WhatsApp user reveals convincing scam that almost cost him £1,000 and you could be next


Scammers are trying to trick WhatsApp users out of their hard-earned money with the notorious ‘friend in need’ con. The infamous swindle sees a WhatsApp user being contacted by someone pretending to be a friend or loved one and asking for money to be sent over urgently to help with an emergency. The WhatsApp scam relies on social engineering and manipulating people’s feelings – and the latest person to fall victim to this was a 72-year-old father.

Martin Stevens was targeted by the scam, with a con-artist posing as his 32-year-old son Jack.

Stevens was told that his ‘son’ needed £1,085 to purchase a new phone which had fallen from his worktop and was “completely smashed”.

The message seemed believable enough, as Jack had recently bought a new iPhone and had flagstone flooring in his kitchen – which could lead to such damage.

Stevens agreed to lend the money and sent over details of his Barclaycard – which scammers quickly jumped on to attempt to withdraw the money.

Thankfully, Barclaycard’s fraud detection system noticed something was amiss and messaged Stevens to be sure this wasn’t a dubious transaction.

Speaking to The I, Stevens said scammers sent a message asking if they could use another card as the transaction didn’t go through. After which they sent another message with three smiley emojis and the message “My time’s up”.

Jack not long afterwards called Stevens, which was when the penny dropped.

When speaking to his son at the time Stevens revealed: “I said, ‘I’ve just been having a conversation with you, there was a long pause and he said, ‘No, you haven’t dad, that’s a scam’.”

The father then swiftly called Barclaycard to cancel all his cards.

Stevens, who said he felt “incredibly embarrassed” about the incident, said: “What was really extraordinary there was that the intonation, the phrasing was the same that he used.”

The father who works part-time in a pharmacy added: “It was almost like this person has been listening or been watching the conversation between Jack and I.”

WhatsApp, which uses end-to-end encryption to protect the privacy of users messages, says it encourages people that use the chat app to be on guard to the threat of scam artists.

Kathryn Harnett, policy manager at WhatsApp, said: “If you receive a suspicious message (even if you think you know who it’s from), calling or requesting a voice note is the fastest and simplest way to check someone is who they say they are. A friend in need is a friend worth calling.”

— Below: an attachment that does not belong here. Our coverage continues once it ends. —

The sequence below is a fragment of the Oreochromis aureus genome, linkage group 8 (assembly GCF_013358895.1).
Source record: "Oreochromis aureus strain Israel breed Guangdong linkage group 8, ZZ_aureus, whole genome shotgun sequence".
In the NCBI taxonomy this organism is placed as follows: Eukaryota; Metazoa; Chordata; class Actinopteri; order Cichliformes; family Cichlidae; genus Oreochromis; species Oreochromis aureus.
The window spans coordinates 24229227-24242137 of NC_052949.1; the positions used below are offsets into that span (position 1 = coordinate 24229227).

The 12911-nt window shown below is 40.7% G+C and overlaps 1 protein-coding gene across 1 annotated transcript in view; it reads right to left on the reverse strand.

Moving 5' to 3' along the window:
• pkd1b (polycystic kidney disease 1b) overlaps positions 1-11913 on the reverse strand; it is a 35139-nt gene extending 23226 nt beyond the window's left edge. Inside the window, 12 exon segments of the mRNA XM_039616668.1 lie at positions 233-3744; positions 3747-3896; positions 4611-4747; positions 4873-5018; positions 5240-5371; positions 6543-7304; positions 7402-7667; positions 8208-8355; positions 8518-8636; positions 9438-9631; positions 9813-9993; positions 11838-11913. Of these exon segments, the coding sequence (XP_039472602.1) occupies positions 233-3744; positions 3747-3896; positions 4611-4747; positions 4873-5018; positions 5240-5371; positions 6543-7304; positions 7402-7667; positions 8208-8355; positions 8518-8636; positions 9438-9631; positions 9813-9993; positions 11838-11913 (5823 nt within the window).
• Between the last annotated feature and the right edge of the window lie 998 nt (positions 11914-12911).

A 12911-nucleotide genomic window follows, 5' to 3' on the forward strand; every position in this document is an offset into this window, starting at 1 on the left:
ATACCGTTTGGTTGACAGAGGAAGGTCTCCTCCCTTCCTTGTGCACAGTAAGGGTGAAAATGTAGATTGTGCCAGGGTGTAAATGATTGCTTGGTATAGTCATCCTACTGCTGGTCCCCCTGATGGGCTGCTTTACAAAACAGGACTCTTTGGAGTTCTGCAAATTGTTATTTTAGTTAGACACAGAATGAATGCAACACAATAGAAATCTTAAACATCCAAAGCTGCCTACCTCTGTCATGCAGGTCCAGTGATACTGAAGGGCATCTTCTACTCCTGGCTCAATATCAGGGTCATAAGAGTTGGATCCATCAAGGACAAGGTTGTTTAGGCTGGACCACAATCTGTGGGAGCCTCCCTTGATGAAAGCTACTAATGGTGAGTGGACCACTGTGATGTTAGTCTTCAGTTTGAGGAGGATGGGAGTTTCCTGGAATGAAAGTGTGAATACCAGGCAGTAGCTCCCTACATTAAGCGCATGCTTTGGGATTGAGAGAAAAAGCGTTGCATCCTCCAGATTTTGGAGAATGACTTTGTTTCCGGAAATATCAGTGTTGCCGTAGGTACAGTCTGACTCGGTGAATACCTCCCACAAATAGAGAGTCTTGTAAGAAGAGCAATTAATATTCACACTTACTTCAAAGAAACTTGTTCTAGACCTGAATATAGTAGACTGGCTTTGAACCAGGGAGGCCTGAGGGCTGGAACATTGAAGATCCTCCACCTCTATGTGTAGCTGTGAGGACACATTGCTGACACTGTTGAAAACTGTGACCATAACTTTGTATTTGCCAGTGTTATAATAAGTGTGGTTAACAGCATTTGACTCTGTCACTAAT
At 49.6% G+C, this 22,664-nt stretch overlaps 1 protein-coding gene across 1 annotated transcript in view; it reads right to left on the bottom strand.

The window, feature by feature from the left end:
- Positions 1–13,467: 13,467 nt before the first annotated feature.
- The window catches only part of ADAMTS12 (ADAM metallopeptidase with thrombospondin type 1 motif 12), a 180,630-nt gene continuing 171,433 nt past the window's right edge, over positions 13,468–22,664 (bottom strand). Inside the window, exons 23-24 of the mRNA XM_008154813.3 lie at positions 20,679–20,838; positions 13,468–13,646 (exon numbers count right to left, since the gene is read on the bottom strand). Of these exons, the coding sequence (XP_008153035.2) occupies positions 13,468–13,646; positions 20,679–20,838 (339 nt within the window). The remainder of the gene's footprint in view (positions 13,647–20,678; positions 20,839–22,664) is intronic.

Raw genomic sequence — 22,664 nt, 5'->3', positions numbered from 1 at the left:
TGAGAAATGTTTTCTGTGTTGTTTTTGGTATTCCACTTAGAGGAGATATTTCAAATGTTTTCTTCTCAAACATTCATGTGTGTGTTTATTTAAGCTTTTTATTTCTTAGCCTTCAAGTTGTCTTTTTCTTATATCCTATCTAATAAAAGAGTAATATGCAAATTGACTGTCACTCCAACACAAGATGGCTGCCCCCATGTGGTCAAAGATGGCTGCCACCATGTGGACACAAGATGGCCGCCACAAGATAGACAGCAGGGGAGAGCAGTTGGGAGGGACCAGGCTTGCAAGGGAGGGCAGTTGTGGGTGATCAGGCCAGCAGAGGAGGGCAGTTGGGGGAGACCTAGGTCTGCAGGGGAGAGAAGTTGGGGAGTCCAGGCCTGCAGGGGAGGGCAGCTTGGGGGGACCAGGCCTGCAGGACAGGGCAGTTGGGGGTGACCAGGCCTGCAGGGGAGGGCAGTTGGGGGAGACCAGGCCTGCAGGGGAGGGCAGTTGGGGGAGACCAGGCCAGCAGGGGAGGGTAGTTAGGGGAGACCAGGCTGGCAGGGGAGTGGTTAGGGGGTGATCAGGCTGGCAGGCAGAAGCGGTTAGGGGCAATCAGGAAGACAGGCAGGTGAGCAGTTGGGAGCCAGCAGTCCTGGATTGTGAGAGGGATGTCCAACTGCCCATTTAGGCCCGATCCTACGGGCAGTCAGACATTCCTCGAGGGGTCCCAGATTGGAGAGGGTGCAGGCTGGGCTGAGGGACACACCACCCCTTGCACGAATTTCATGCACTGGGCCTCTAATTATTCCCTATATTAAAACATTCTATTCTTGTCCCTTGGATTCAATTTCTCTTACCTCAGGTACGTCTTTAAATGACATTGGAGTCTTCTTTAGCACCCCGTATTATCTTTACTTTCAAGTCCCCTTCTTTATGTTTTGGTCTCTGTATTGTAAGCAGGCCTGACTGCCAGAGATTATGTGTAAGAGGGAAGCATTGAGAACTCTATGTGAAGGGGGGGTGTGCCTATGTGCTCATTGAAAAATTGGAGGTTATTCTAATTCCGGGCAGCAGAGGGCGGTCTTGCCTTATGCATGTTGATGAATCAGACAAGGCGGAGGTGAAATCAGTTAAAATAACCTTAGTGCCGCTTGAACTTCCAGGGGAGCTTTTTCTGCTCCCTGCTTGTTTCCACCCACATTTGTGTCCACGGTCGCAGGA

While River Hart, digital privacy expert at digital freedom resource ProPrivacy, added: “Cybercriminals will capitalise on all opportunities, and manipulating loved ones into paying money in a Friend in Need scam is perhaps its most dangerous. As such it is vital the public are aware of this insidious strategy.

“This scam relies on social engineering techniques to dupe their victims into believing they are a friend or family member in need of financial help, with some combing through their target’s social media platforms to study communication patterns before executing the con.

“The scammers will pressure their target, attempting to cajole the victim into taking immediate action. During the recent spate of Friend in Need scams, we’ve seen fraudsters claiming to be sons or daughters in need of money to replace a broken phone, or even cover the cost of a train ticket, an urgent bill, or groceries.

“By creating a sense of urgency, scammers can push victims to make impulsive decisions – and if they’re successful, they may come back with fresh demands for more money.

“If you receive a request for money from an unknown number claiming to be a friend or family member, give them a call or ask for a voice note. Anyone who’s truly in need will be happy to talk things over – but a scammer won’t. You should also use alternative methods of communication, like social media, to verify the request.”

Published at Wed, 26 Jan 2022 07:01:00 +0000

WhatsApp user reveals convincing scam that almost cost him £1,000 and you could be next


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